Surgeon hopes to inspire folks over 40 to get moving

"No matter how many times we promise ourselves to change unhealthy habits, it seems we continually falter, lured by the couch, the TV and a big bag of snacks. Adults of a certain age could always use a little inspiration. Vonda Wright is happy to oblige. Wright is an orthopedic surgeon who advises and studies aging athletes, including competitors in the Senior Olympics. She also runs a program at the University of Pittsburgh Medical Center that gets aging couch potatoes on their feet and into a 5K walk or run in 12 weeks. She's the author of a new book, Fitness After 40: How to Stay Strong at Any Age."

Code Red promotes Heart Safety Month in Chicago

Chicago-based Code Red, LLC is a national training center for the American Heart Association and in connection with Heart Safety Month launched their on the ground campaign for education. Code Red is offering CPR/First Aid and Automated External Defibrillator (AED) Training for individuals, corporations, companies and various groups throughout the nation (USA). Currently, Code Red is focusing on individuals that work within the Chicago loop and surrounding areas. Individual and corporate training classes are available at Code Red and they are offering specials for classes booked in February in recognition of Heart Safety Month. As part of the message for Heart Safety Month, Code Red aims to educate the public on the major risks involved because heart disease and sudden cardiac arrest are the leading causes of death in United States - NewswireToday

Prompt treatment speeds heart-attack victim's recovery

Randy Ray was on his way to the hospital in January when he started feeling some chest pain. But the 51-year-old Somerset, PA, man was not coming in for an examination or testing. He was headed to work. 'I got my morning coffee and I started having a pain in my chest and jaw,' Ray said. Like many heart attack victims, Ray first tried to ignore the symptoms and went on to work in the engineering department at Somerset Hospital. The pain soon became more severe, and Ray broke out in a sweat. That's when he decided to stroll up to the emergency department. 'They brought me right back to the exam room,' Ray said. A shot of nitroglycerin and other treatment had Ray’s pain under control, and he was sent to Somerset’s catheterization lab the next morning. - Tribune Democrat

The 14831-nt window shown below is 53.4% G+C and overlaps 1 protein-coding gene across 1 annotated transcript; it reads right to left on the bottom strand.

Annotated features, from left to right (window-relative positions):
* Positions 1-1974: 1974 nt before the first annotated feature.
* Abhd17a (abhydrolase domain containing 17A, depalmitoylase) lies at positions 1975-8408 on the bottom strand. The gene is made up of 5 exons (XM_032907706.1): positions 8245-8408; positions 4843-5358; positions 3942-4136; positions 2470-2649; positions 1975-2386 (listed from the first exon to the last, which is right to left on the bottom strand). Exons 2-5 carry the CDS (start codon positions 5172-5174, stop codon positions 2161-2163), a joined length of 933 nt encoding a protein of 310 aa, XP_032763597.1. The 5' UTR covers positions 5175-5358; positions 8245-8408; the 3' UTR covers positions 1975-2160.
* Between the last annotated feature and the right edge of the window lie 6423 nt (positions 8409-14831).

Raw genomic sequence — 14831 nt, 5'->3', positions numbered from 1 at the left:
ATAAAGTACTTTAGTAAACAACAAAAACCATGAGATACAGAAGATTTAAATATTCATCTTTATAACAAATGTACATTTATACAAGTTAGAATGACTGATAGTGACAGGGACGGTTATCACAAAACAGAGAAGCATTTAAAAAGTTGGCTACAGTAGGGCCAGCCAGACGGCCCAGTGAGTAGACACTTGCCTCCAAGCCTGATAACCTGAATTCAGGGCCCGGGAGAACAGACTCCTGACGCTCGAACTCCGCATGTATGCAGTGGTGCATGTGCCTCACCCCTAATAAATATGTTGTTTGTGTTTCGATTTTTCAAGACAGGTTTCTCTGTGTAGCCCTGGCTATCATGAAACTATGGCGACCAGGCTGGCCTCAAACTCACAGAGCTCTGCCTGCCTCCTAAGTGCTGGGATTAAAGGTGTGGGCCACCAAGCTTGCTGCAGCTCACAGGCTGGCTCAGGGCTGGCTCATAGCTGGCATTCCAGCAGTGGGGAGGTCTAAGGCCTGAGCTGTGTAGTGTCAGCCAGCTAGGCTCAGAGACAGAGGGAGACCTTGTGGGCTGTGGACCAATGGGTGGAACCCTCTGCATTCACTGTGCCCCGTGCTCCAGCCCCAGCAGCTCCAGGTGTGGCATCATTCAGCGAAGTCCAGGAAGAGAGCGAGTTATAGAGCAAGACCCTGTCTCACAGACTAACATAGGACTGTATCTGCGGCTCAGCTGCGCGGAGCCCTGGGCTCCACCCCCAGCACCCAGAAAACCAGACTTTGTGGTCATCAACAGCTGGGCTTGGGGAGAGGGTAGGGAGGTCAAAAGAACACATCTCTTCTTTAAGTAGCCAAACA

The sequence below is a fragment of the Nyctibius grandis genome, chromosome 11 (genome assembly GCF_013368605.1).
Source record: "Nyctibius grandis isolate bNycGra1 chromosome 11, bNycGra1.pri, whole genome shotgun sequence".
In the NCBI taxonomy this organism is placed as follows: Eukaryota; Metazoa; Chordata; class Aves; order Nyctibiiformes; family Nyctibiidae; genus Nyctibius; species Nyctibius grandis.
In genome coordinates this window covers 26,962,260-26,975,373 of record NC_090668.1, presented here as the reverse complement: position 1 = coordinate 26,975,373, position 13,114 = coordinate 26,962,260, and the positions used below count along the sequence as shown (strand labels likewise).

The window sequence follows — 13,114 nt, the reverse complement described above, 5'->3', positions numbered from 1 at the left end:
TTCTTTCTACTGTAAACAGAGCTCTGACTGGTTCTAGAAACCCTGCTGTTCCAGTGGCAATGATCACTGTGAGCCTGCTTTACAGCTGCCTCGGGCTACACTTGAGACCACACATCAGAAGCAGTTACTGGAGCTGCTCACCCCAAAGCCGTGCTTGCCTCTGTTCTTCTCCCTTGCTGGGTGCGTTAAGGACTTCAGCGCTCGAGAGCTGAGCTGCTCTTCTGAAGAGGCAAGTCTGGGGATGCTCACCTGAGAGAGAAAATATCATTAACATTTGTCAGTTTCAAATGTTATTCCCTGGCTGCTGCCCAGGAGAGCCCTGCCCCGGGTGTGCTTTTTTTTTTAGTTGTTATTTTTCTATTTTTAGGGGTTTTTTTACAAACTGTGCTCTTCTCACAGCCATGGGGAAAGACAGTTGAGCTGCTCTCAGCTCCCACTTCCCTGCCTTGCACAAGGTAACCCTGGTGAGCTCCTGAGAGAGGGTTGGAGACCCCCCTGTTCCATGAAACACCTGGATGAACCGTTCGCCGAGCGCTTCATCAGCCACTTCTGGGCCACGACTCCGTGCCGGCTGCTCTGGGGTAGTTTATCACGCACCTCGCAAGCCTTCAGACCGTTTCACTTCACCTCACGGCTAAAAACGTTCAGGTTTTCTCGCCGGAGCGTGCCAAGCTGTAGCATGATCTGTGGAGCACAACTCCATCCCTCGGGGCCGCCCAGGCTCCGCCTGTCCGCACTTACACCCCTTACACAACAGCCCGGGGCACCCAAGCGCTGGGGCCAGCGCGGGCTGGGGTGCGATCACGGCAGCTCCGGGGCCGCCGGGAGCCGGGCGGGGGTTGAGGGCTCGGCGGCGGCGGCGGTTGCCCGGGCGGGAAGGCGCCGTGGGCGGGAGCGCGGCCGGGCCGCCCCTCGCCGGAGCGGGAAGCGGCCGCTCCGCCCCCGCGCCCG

Saturday, February 21, 2009

CARG Executive 2008-2009

Top left to right: President:Larry Mullen; Secretary: Ann Marie Smith; Treasurer: Mohindar Sachdev; Membership Chair: Curt Weberbauer; Ist Vice President: Terry York

Bottom left to right: 2nd Vice President: Dan Danaher; 3rd Vice President: Dennis Johnson; Members at large: Blake Adamson; Howard Hrehirchuk, Peter Scott

Bridge City Boogie 2009

The mission of the Bridge City Boogie 2009 is to promote and foster a culture of wellness in Saskatchewan through the ongoing development of Saskatoon's premier run / walk event. This year's event takes place June 14, 2009. There is also a Facebook group for the event

Heart Attack Test

"Researchers say they have a test that can tell if you're having a heart attack in just minutes rather than the current test that takes hours. And as this ScienCentral News video explains, they discovered it by studying patients who need heart attacks."

Friday, February 20, 2009

Obesity on the job (Canada)

"Obesity in the workplace is a growing phenomenon, with repercussions for both workers and their employers. International studies have found that the combination of a sedentary job and poor eating habits often leads to obesity, which can put the heart at risk and pave the way for a litany of other diseases. Obesity is a risk factor for type 2 diabetes, cardiovascular disease, gall bladder disease, and some cancers. As well, obese workers have a substantially higher prevalence of metabolic, circulatory, musculoskeletal, and respiratory disorders" - Statistics Canada

Former MSU great Van Pelt dies

Brad Van Pelt, who turned his brilliant sports talents into a lustrous career at Michigan State and in the NFL, died Tuesday of an apparent heart attack in Harrison, Michigan. Van Pelt was 57. He was a 14-year NFL linebacker (1973-86) and five-time Pro Bowler of such stature that he was nominated for the Pro Football Hall of Fame. Van Pelt's best years were the 11 seasons he played for the New York Giants when he was part of the vaunted Crunch Bunch phalanx of linebackers that included Lawrence Taylor, Harry Carson and Brian Kelley. He later played for the Oakland Raiders and Cleveland Browns before retiring at the end of the 1986 season - The Detroit News

Late stenting not better days after heart attack

"The concept of better late than never does not apply when it comes to reopening blocked heart arteries, researchers reported. A new international study found that when doctors try to use stents to prop open a closed artery days after an untreated heart attack, patients do no better long-term than patients who simply received drugs and other nonsurgical treatment. In at least one out of three heart attacks, surgeons fail to reopen the blocked artery responsible right away, in part because many heart attack victims do not seek treatment for many hours or days, when heart muscle may already be damaged. "Our study specifically addresses the question of whether, with a complete blockage, there is any benefit, now that the dust has settled after the acute heart attack, to opening the artery anyhow," said Dr. Daniel Mark of the Duke University Medical Center in North Carolina, who led the study. "I think our comprehensive answer to that is the benefit is very small and it's not worth the extra cost of doing the procedure." Earlier results from the Occluded Artery Trial or OAT showed that, four years after the heart attacks, the rate of death, heart failure or a subsequent heart attack was not reduced by a late attempt at removing the blockage. The new quality-of-life data, reported in Thursday's New England Journal of Medicine, show more reasons why opening an artery too long after a heart attack may be a waste of time and effort" - Khaleej Times